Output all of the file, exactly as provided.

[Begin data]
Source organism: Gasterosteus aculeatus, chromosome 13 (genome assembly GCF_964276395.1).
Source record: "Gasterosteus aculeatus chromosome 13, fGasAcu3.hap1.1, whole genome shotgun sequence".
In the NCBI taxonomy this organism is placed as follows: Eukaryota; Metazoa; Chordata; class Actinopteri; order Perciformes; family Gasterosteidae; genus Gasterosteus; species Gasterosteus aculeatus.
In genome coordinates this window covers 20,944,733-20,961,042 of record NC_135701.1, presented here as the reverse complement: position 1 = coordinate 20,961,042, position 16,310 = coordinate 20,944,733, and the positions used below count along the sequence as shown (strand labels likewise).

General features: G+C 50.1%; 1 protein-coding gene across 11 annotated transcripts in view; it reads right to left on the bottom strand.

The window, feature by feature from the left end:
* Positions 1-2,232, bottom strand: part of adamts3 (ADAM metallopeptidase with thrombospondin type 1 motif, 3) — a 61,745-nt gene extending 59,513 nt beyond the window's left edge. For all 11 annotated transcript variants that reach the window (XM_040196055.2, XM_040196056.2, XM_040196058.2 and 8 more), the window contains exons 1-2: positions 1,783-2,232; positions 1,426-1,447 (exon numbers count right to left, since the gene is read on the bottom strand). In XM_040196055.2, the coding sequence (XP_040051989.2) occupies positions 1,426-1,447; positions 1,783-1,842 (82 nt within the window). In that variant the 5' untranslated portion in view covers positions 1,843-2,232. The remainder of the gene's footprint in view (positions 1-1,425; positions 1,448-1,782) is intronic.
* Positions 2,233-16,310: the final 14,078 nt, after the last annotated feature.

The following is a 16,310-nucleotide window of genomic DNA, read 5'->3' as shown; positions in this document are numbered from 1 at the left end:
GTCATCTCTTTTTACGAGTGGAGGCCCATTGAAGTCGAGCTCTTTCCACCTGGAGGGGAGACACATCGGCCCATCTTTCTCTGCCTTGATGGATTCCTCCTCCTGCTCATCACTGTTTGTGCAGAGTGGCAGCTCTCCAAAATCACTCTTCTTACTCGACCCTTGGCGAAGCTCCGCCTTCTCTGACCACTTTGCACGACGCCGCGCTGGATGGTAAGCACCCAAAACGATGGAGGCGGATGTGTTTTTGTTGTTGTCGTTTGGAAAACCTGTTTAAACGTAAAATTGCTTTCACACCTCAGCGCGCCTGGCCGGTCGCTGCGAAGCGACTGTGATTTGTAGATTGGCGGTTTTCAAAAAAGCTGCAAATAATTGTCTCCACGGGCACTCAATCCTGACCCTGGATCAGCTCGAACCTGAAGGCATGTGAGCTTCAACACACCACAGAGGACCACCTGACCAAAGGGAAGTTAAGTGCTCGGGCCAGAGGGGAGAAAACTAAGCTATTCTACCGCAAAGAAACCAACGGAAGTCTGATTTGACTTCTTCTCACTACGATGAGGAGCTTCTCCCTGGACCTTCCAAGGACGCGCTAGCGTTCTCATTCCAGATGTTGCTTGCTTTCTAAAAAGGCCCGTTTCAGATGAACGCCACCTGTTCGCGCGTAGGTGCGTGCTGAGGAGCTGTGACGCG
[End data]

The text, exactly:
Source organism: Gasterosteus aculeatus, chromosome 13 (genome assembly GCF_964276395.1).
Source record: "Gasterosteus aculeatus chromosome 13, fGasAcu3.hap1.1, whole genome shotgun sequence".
In the NCBI taxonomy this organism is placed as follows: Eukaryota; Metazoa; Chordata; class Actinopteri; order Perciformes; family Gasterosteidae; genus Gasterosteus; species Gasterosteus aculeatus.
In genome coordinates this window covers 20,944,733-20,961,042 of record NC_135701.1, presented here as the reverse complement: position 1 = coordinate 20,961,042, position 16,310 = coordinate 20,944,733, and the positions used below count along the sequence as shown (strand labels likewise).

General features: G+C 50.1%; 1 protein-coding gene across 11 annotated transcripts in view; it reads right to left on the bottom strand.

The window, feature by feature from the left end:
* Positions 1-2,232, bottom strand: part of adamts3 (ADAM metallopeptidase with thrombospondin type 1 motif, 3) — a 61,745-nt gene extending 59,513 nt beyond the window's left edge. For all 11 annotated transcript variants that reach the window (XM_040196055.2, XM_040196056.2, XM_040196058.2 and 8 more), the window contains exons 1-2: positions 1,783-2,232; positions 1,426-1,447 (exon numbers count right to left, since the gene is read on the bottom strand). In XM_040196055.2, the coding sequence (XP_040051989.2) occupies positions 1,426-1,447; positions 1,783-1,842 (82 nt within the window). In that variant the 5' untranslated portion in view covers positions 1,843-2,232. The remainder of the gene's footprint in view (positions 1-1,425; positions 1,448-1,782) is intronic.
* Positions 2,233-16,310: the final 14,078 nt, after the last annotated feature.

The following is a 16,310-nucleotide window of genomic DNA, read 5'->3' as shown; positions in this document are numbered from 1 at the left end:
GTCATCTCTTTTTACGAGTGGAGGCCCATTGAAGTCGAGCTCTTTCCACCTGGAGGGGAGACACATCGGCCCATCTTTCTCTGCCTTGATGGATTCCTCCTCCTGCTCATCACTGTTTGTGCAGAGTGGCAGCTCTCCAAAATCACTCTTCTTACTCGACCCTTGGCGAAGCTCCGCCTTCTCTGACCACTTTGCACGACGCCGCGCTGGATGGTAAGCACCCAAAACGATGGAGGCGGATGTGTTTTTGTTGTTGTCGTTTGGAAAACCTGTTTAAACGTAAAATTGCTTTCACACCTCAGCGCGCCTGGCCGGTCGCTGCGAAGCGACTGTGATTTGTAGATTGGCGGTTTTCAAAAAAGCTGCAAATAATTGTCTCCACGGGCACTCAATCCTGACCCTGGATCAGCTCGAACCTGAAGGCATGTGAGCTTCAACACACCACAGAGGACCACCTGACCAAAGGGAAGTTAAGTGCTCGGGCCAGAGGGGAGAAAACTAAGCTATTCTACCGCAAAGAAACCAACGGAAGTCTGATTTGACTTCTTCTCACTACGATGAGGAGCTTCTCCCTGGACCTTCCAAGGACGCGCTAGCGTTCTCATTCCAGATGTTGCTTGCTTTCTAAAAAGGCCCGTTTCAGATGAACGCCACCTGTTCGCGCGTAGGTGCGTGCTGAGGAGCTGTGACGCG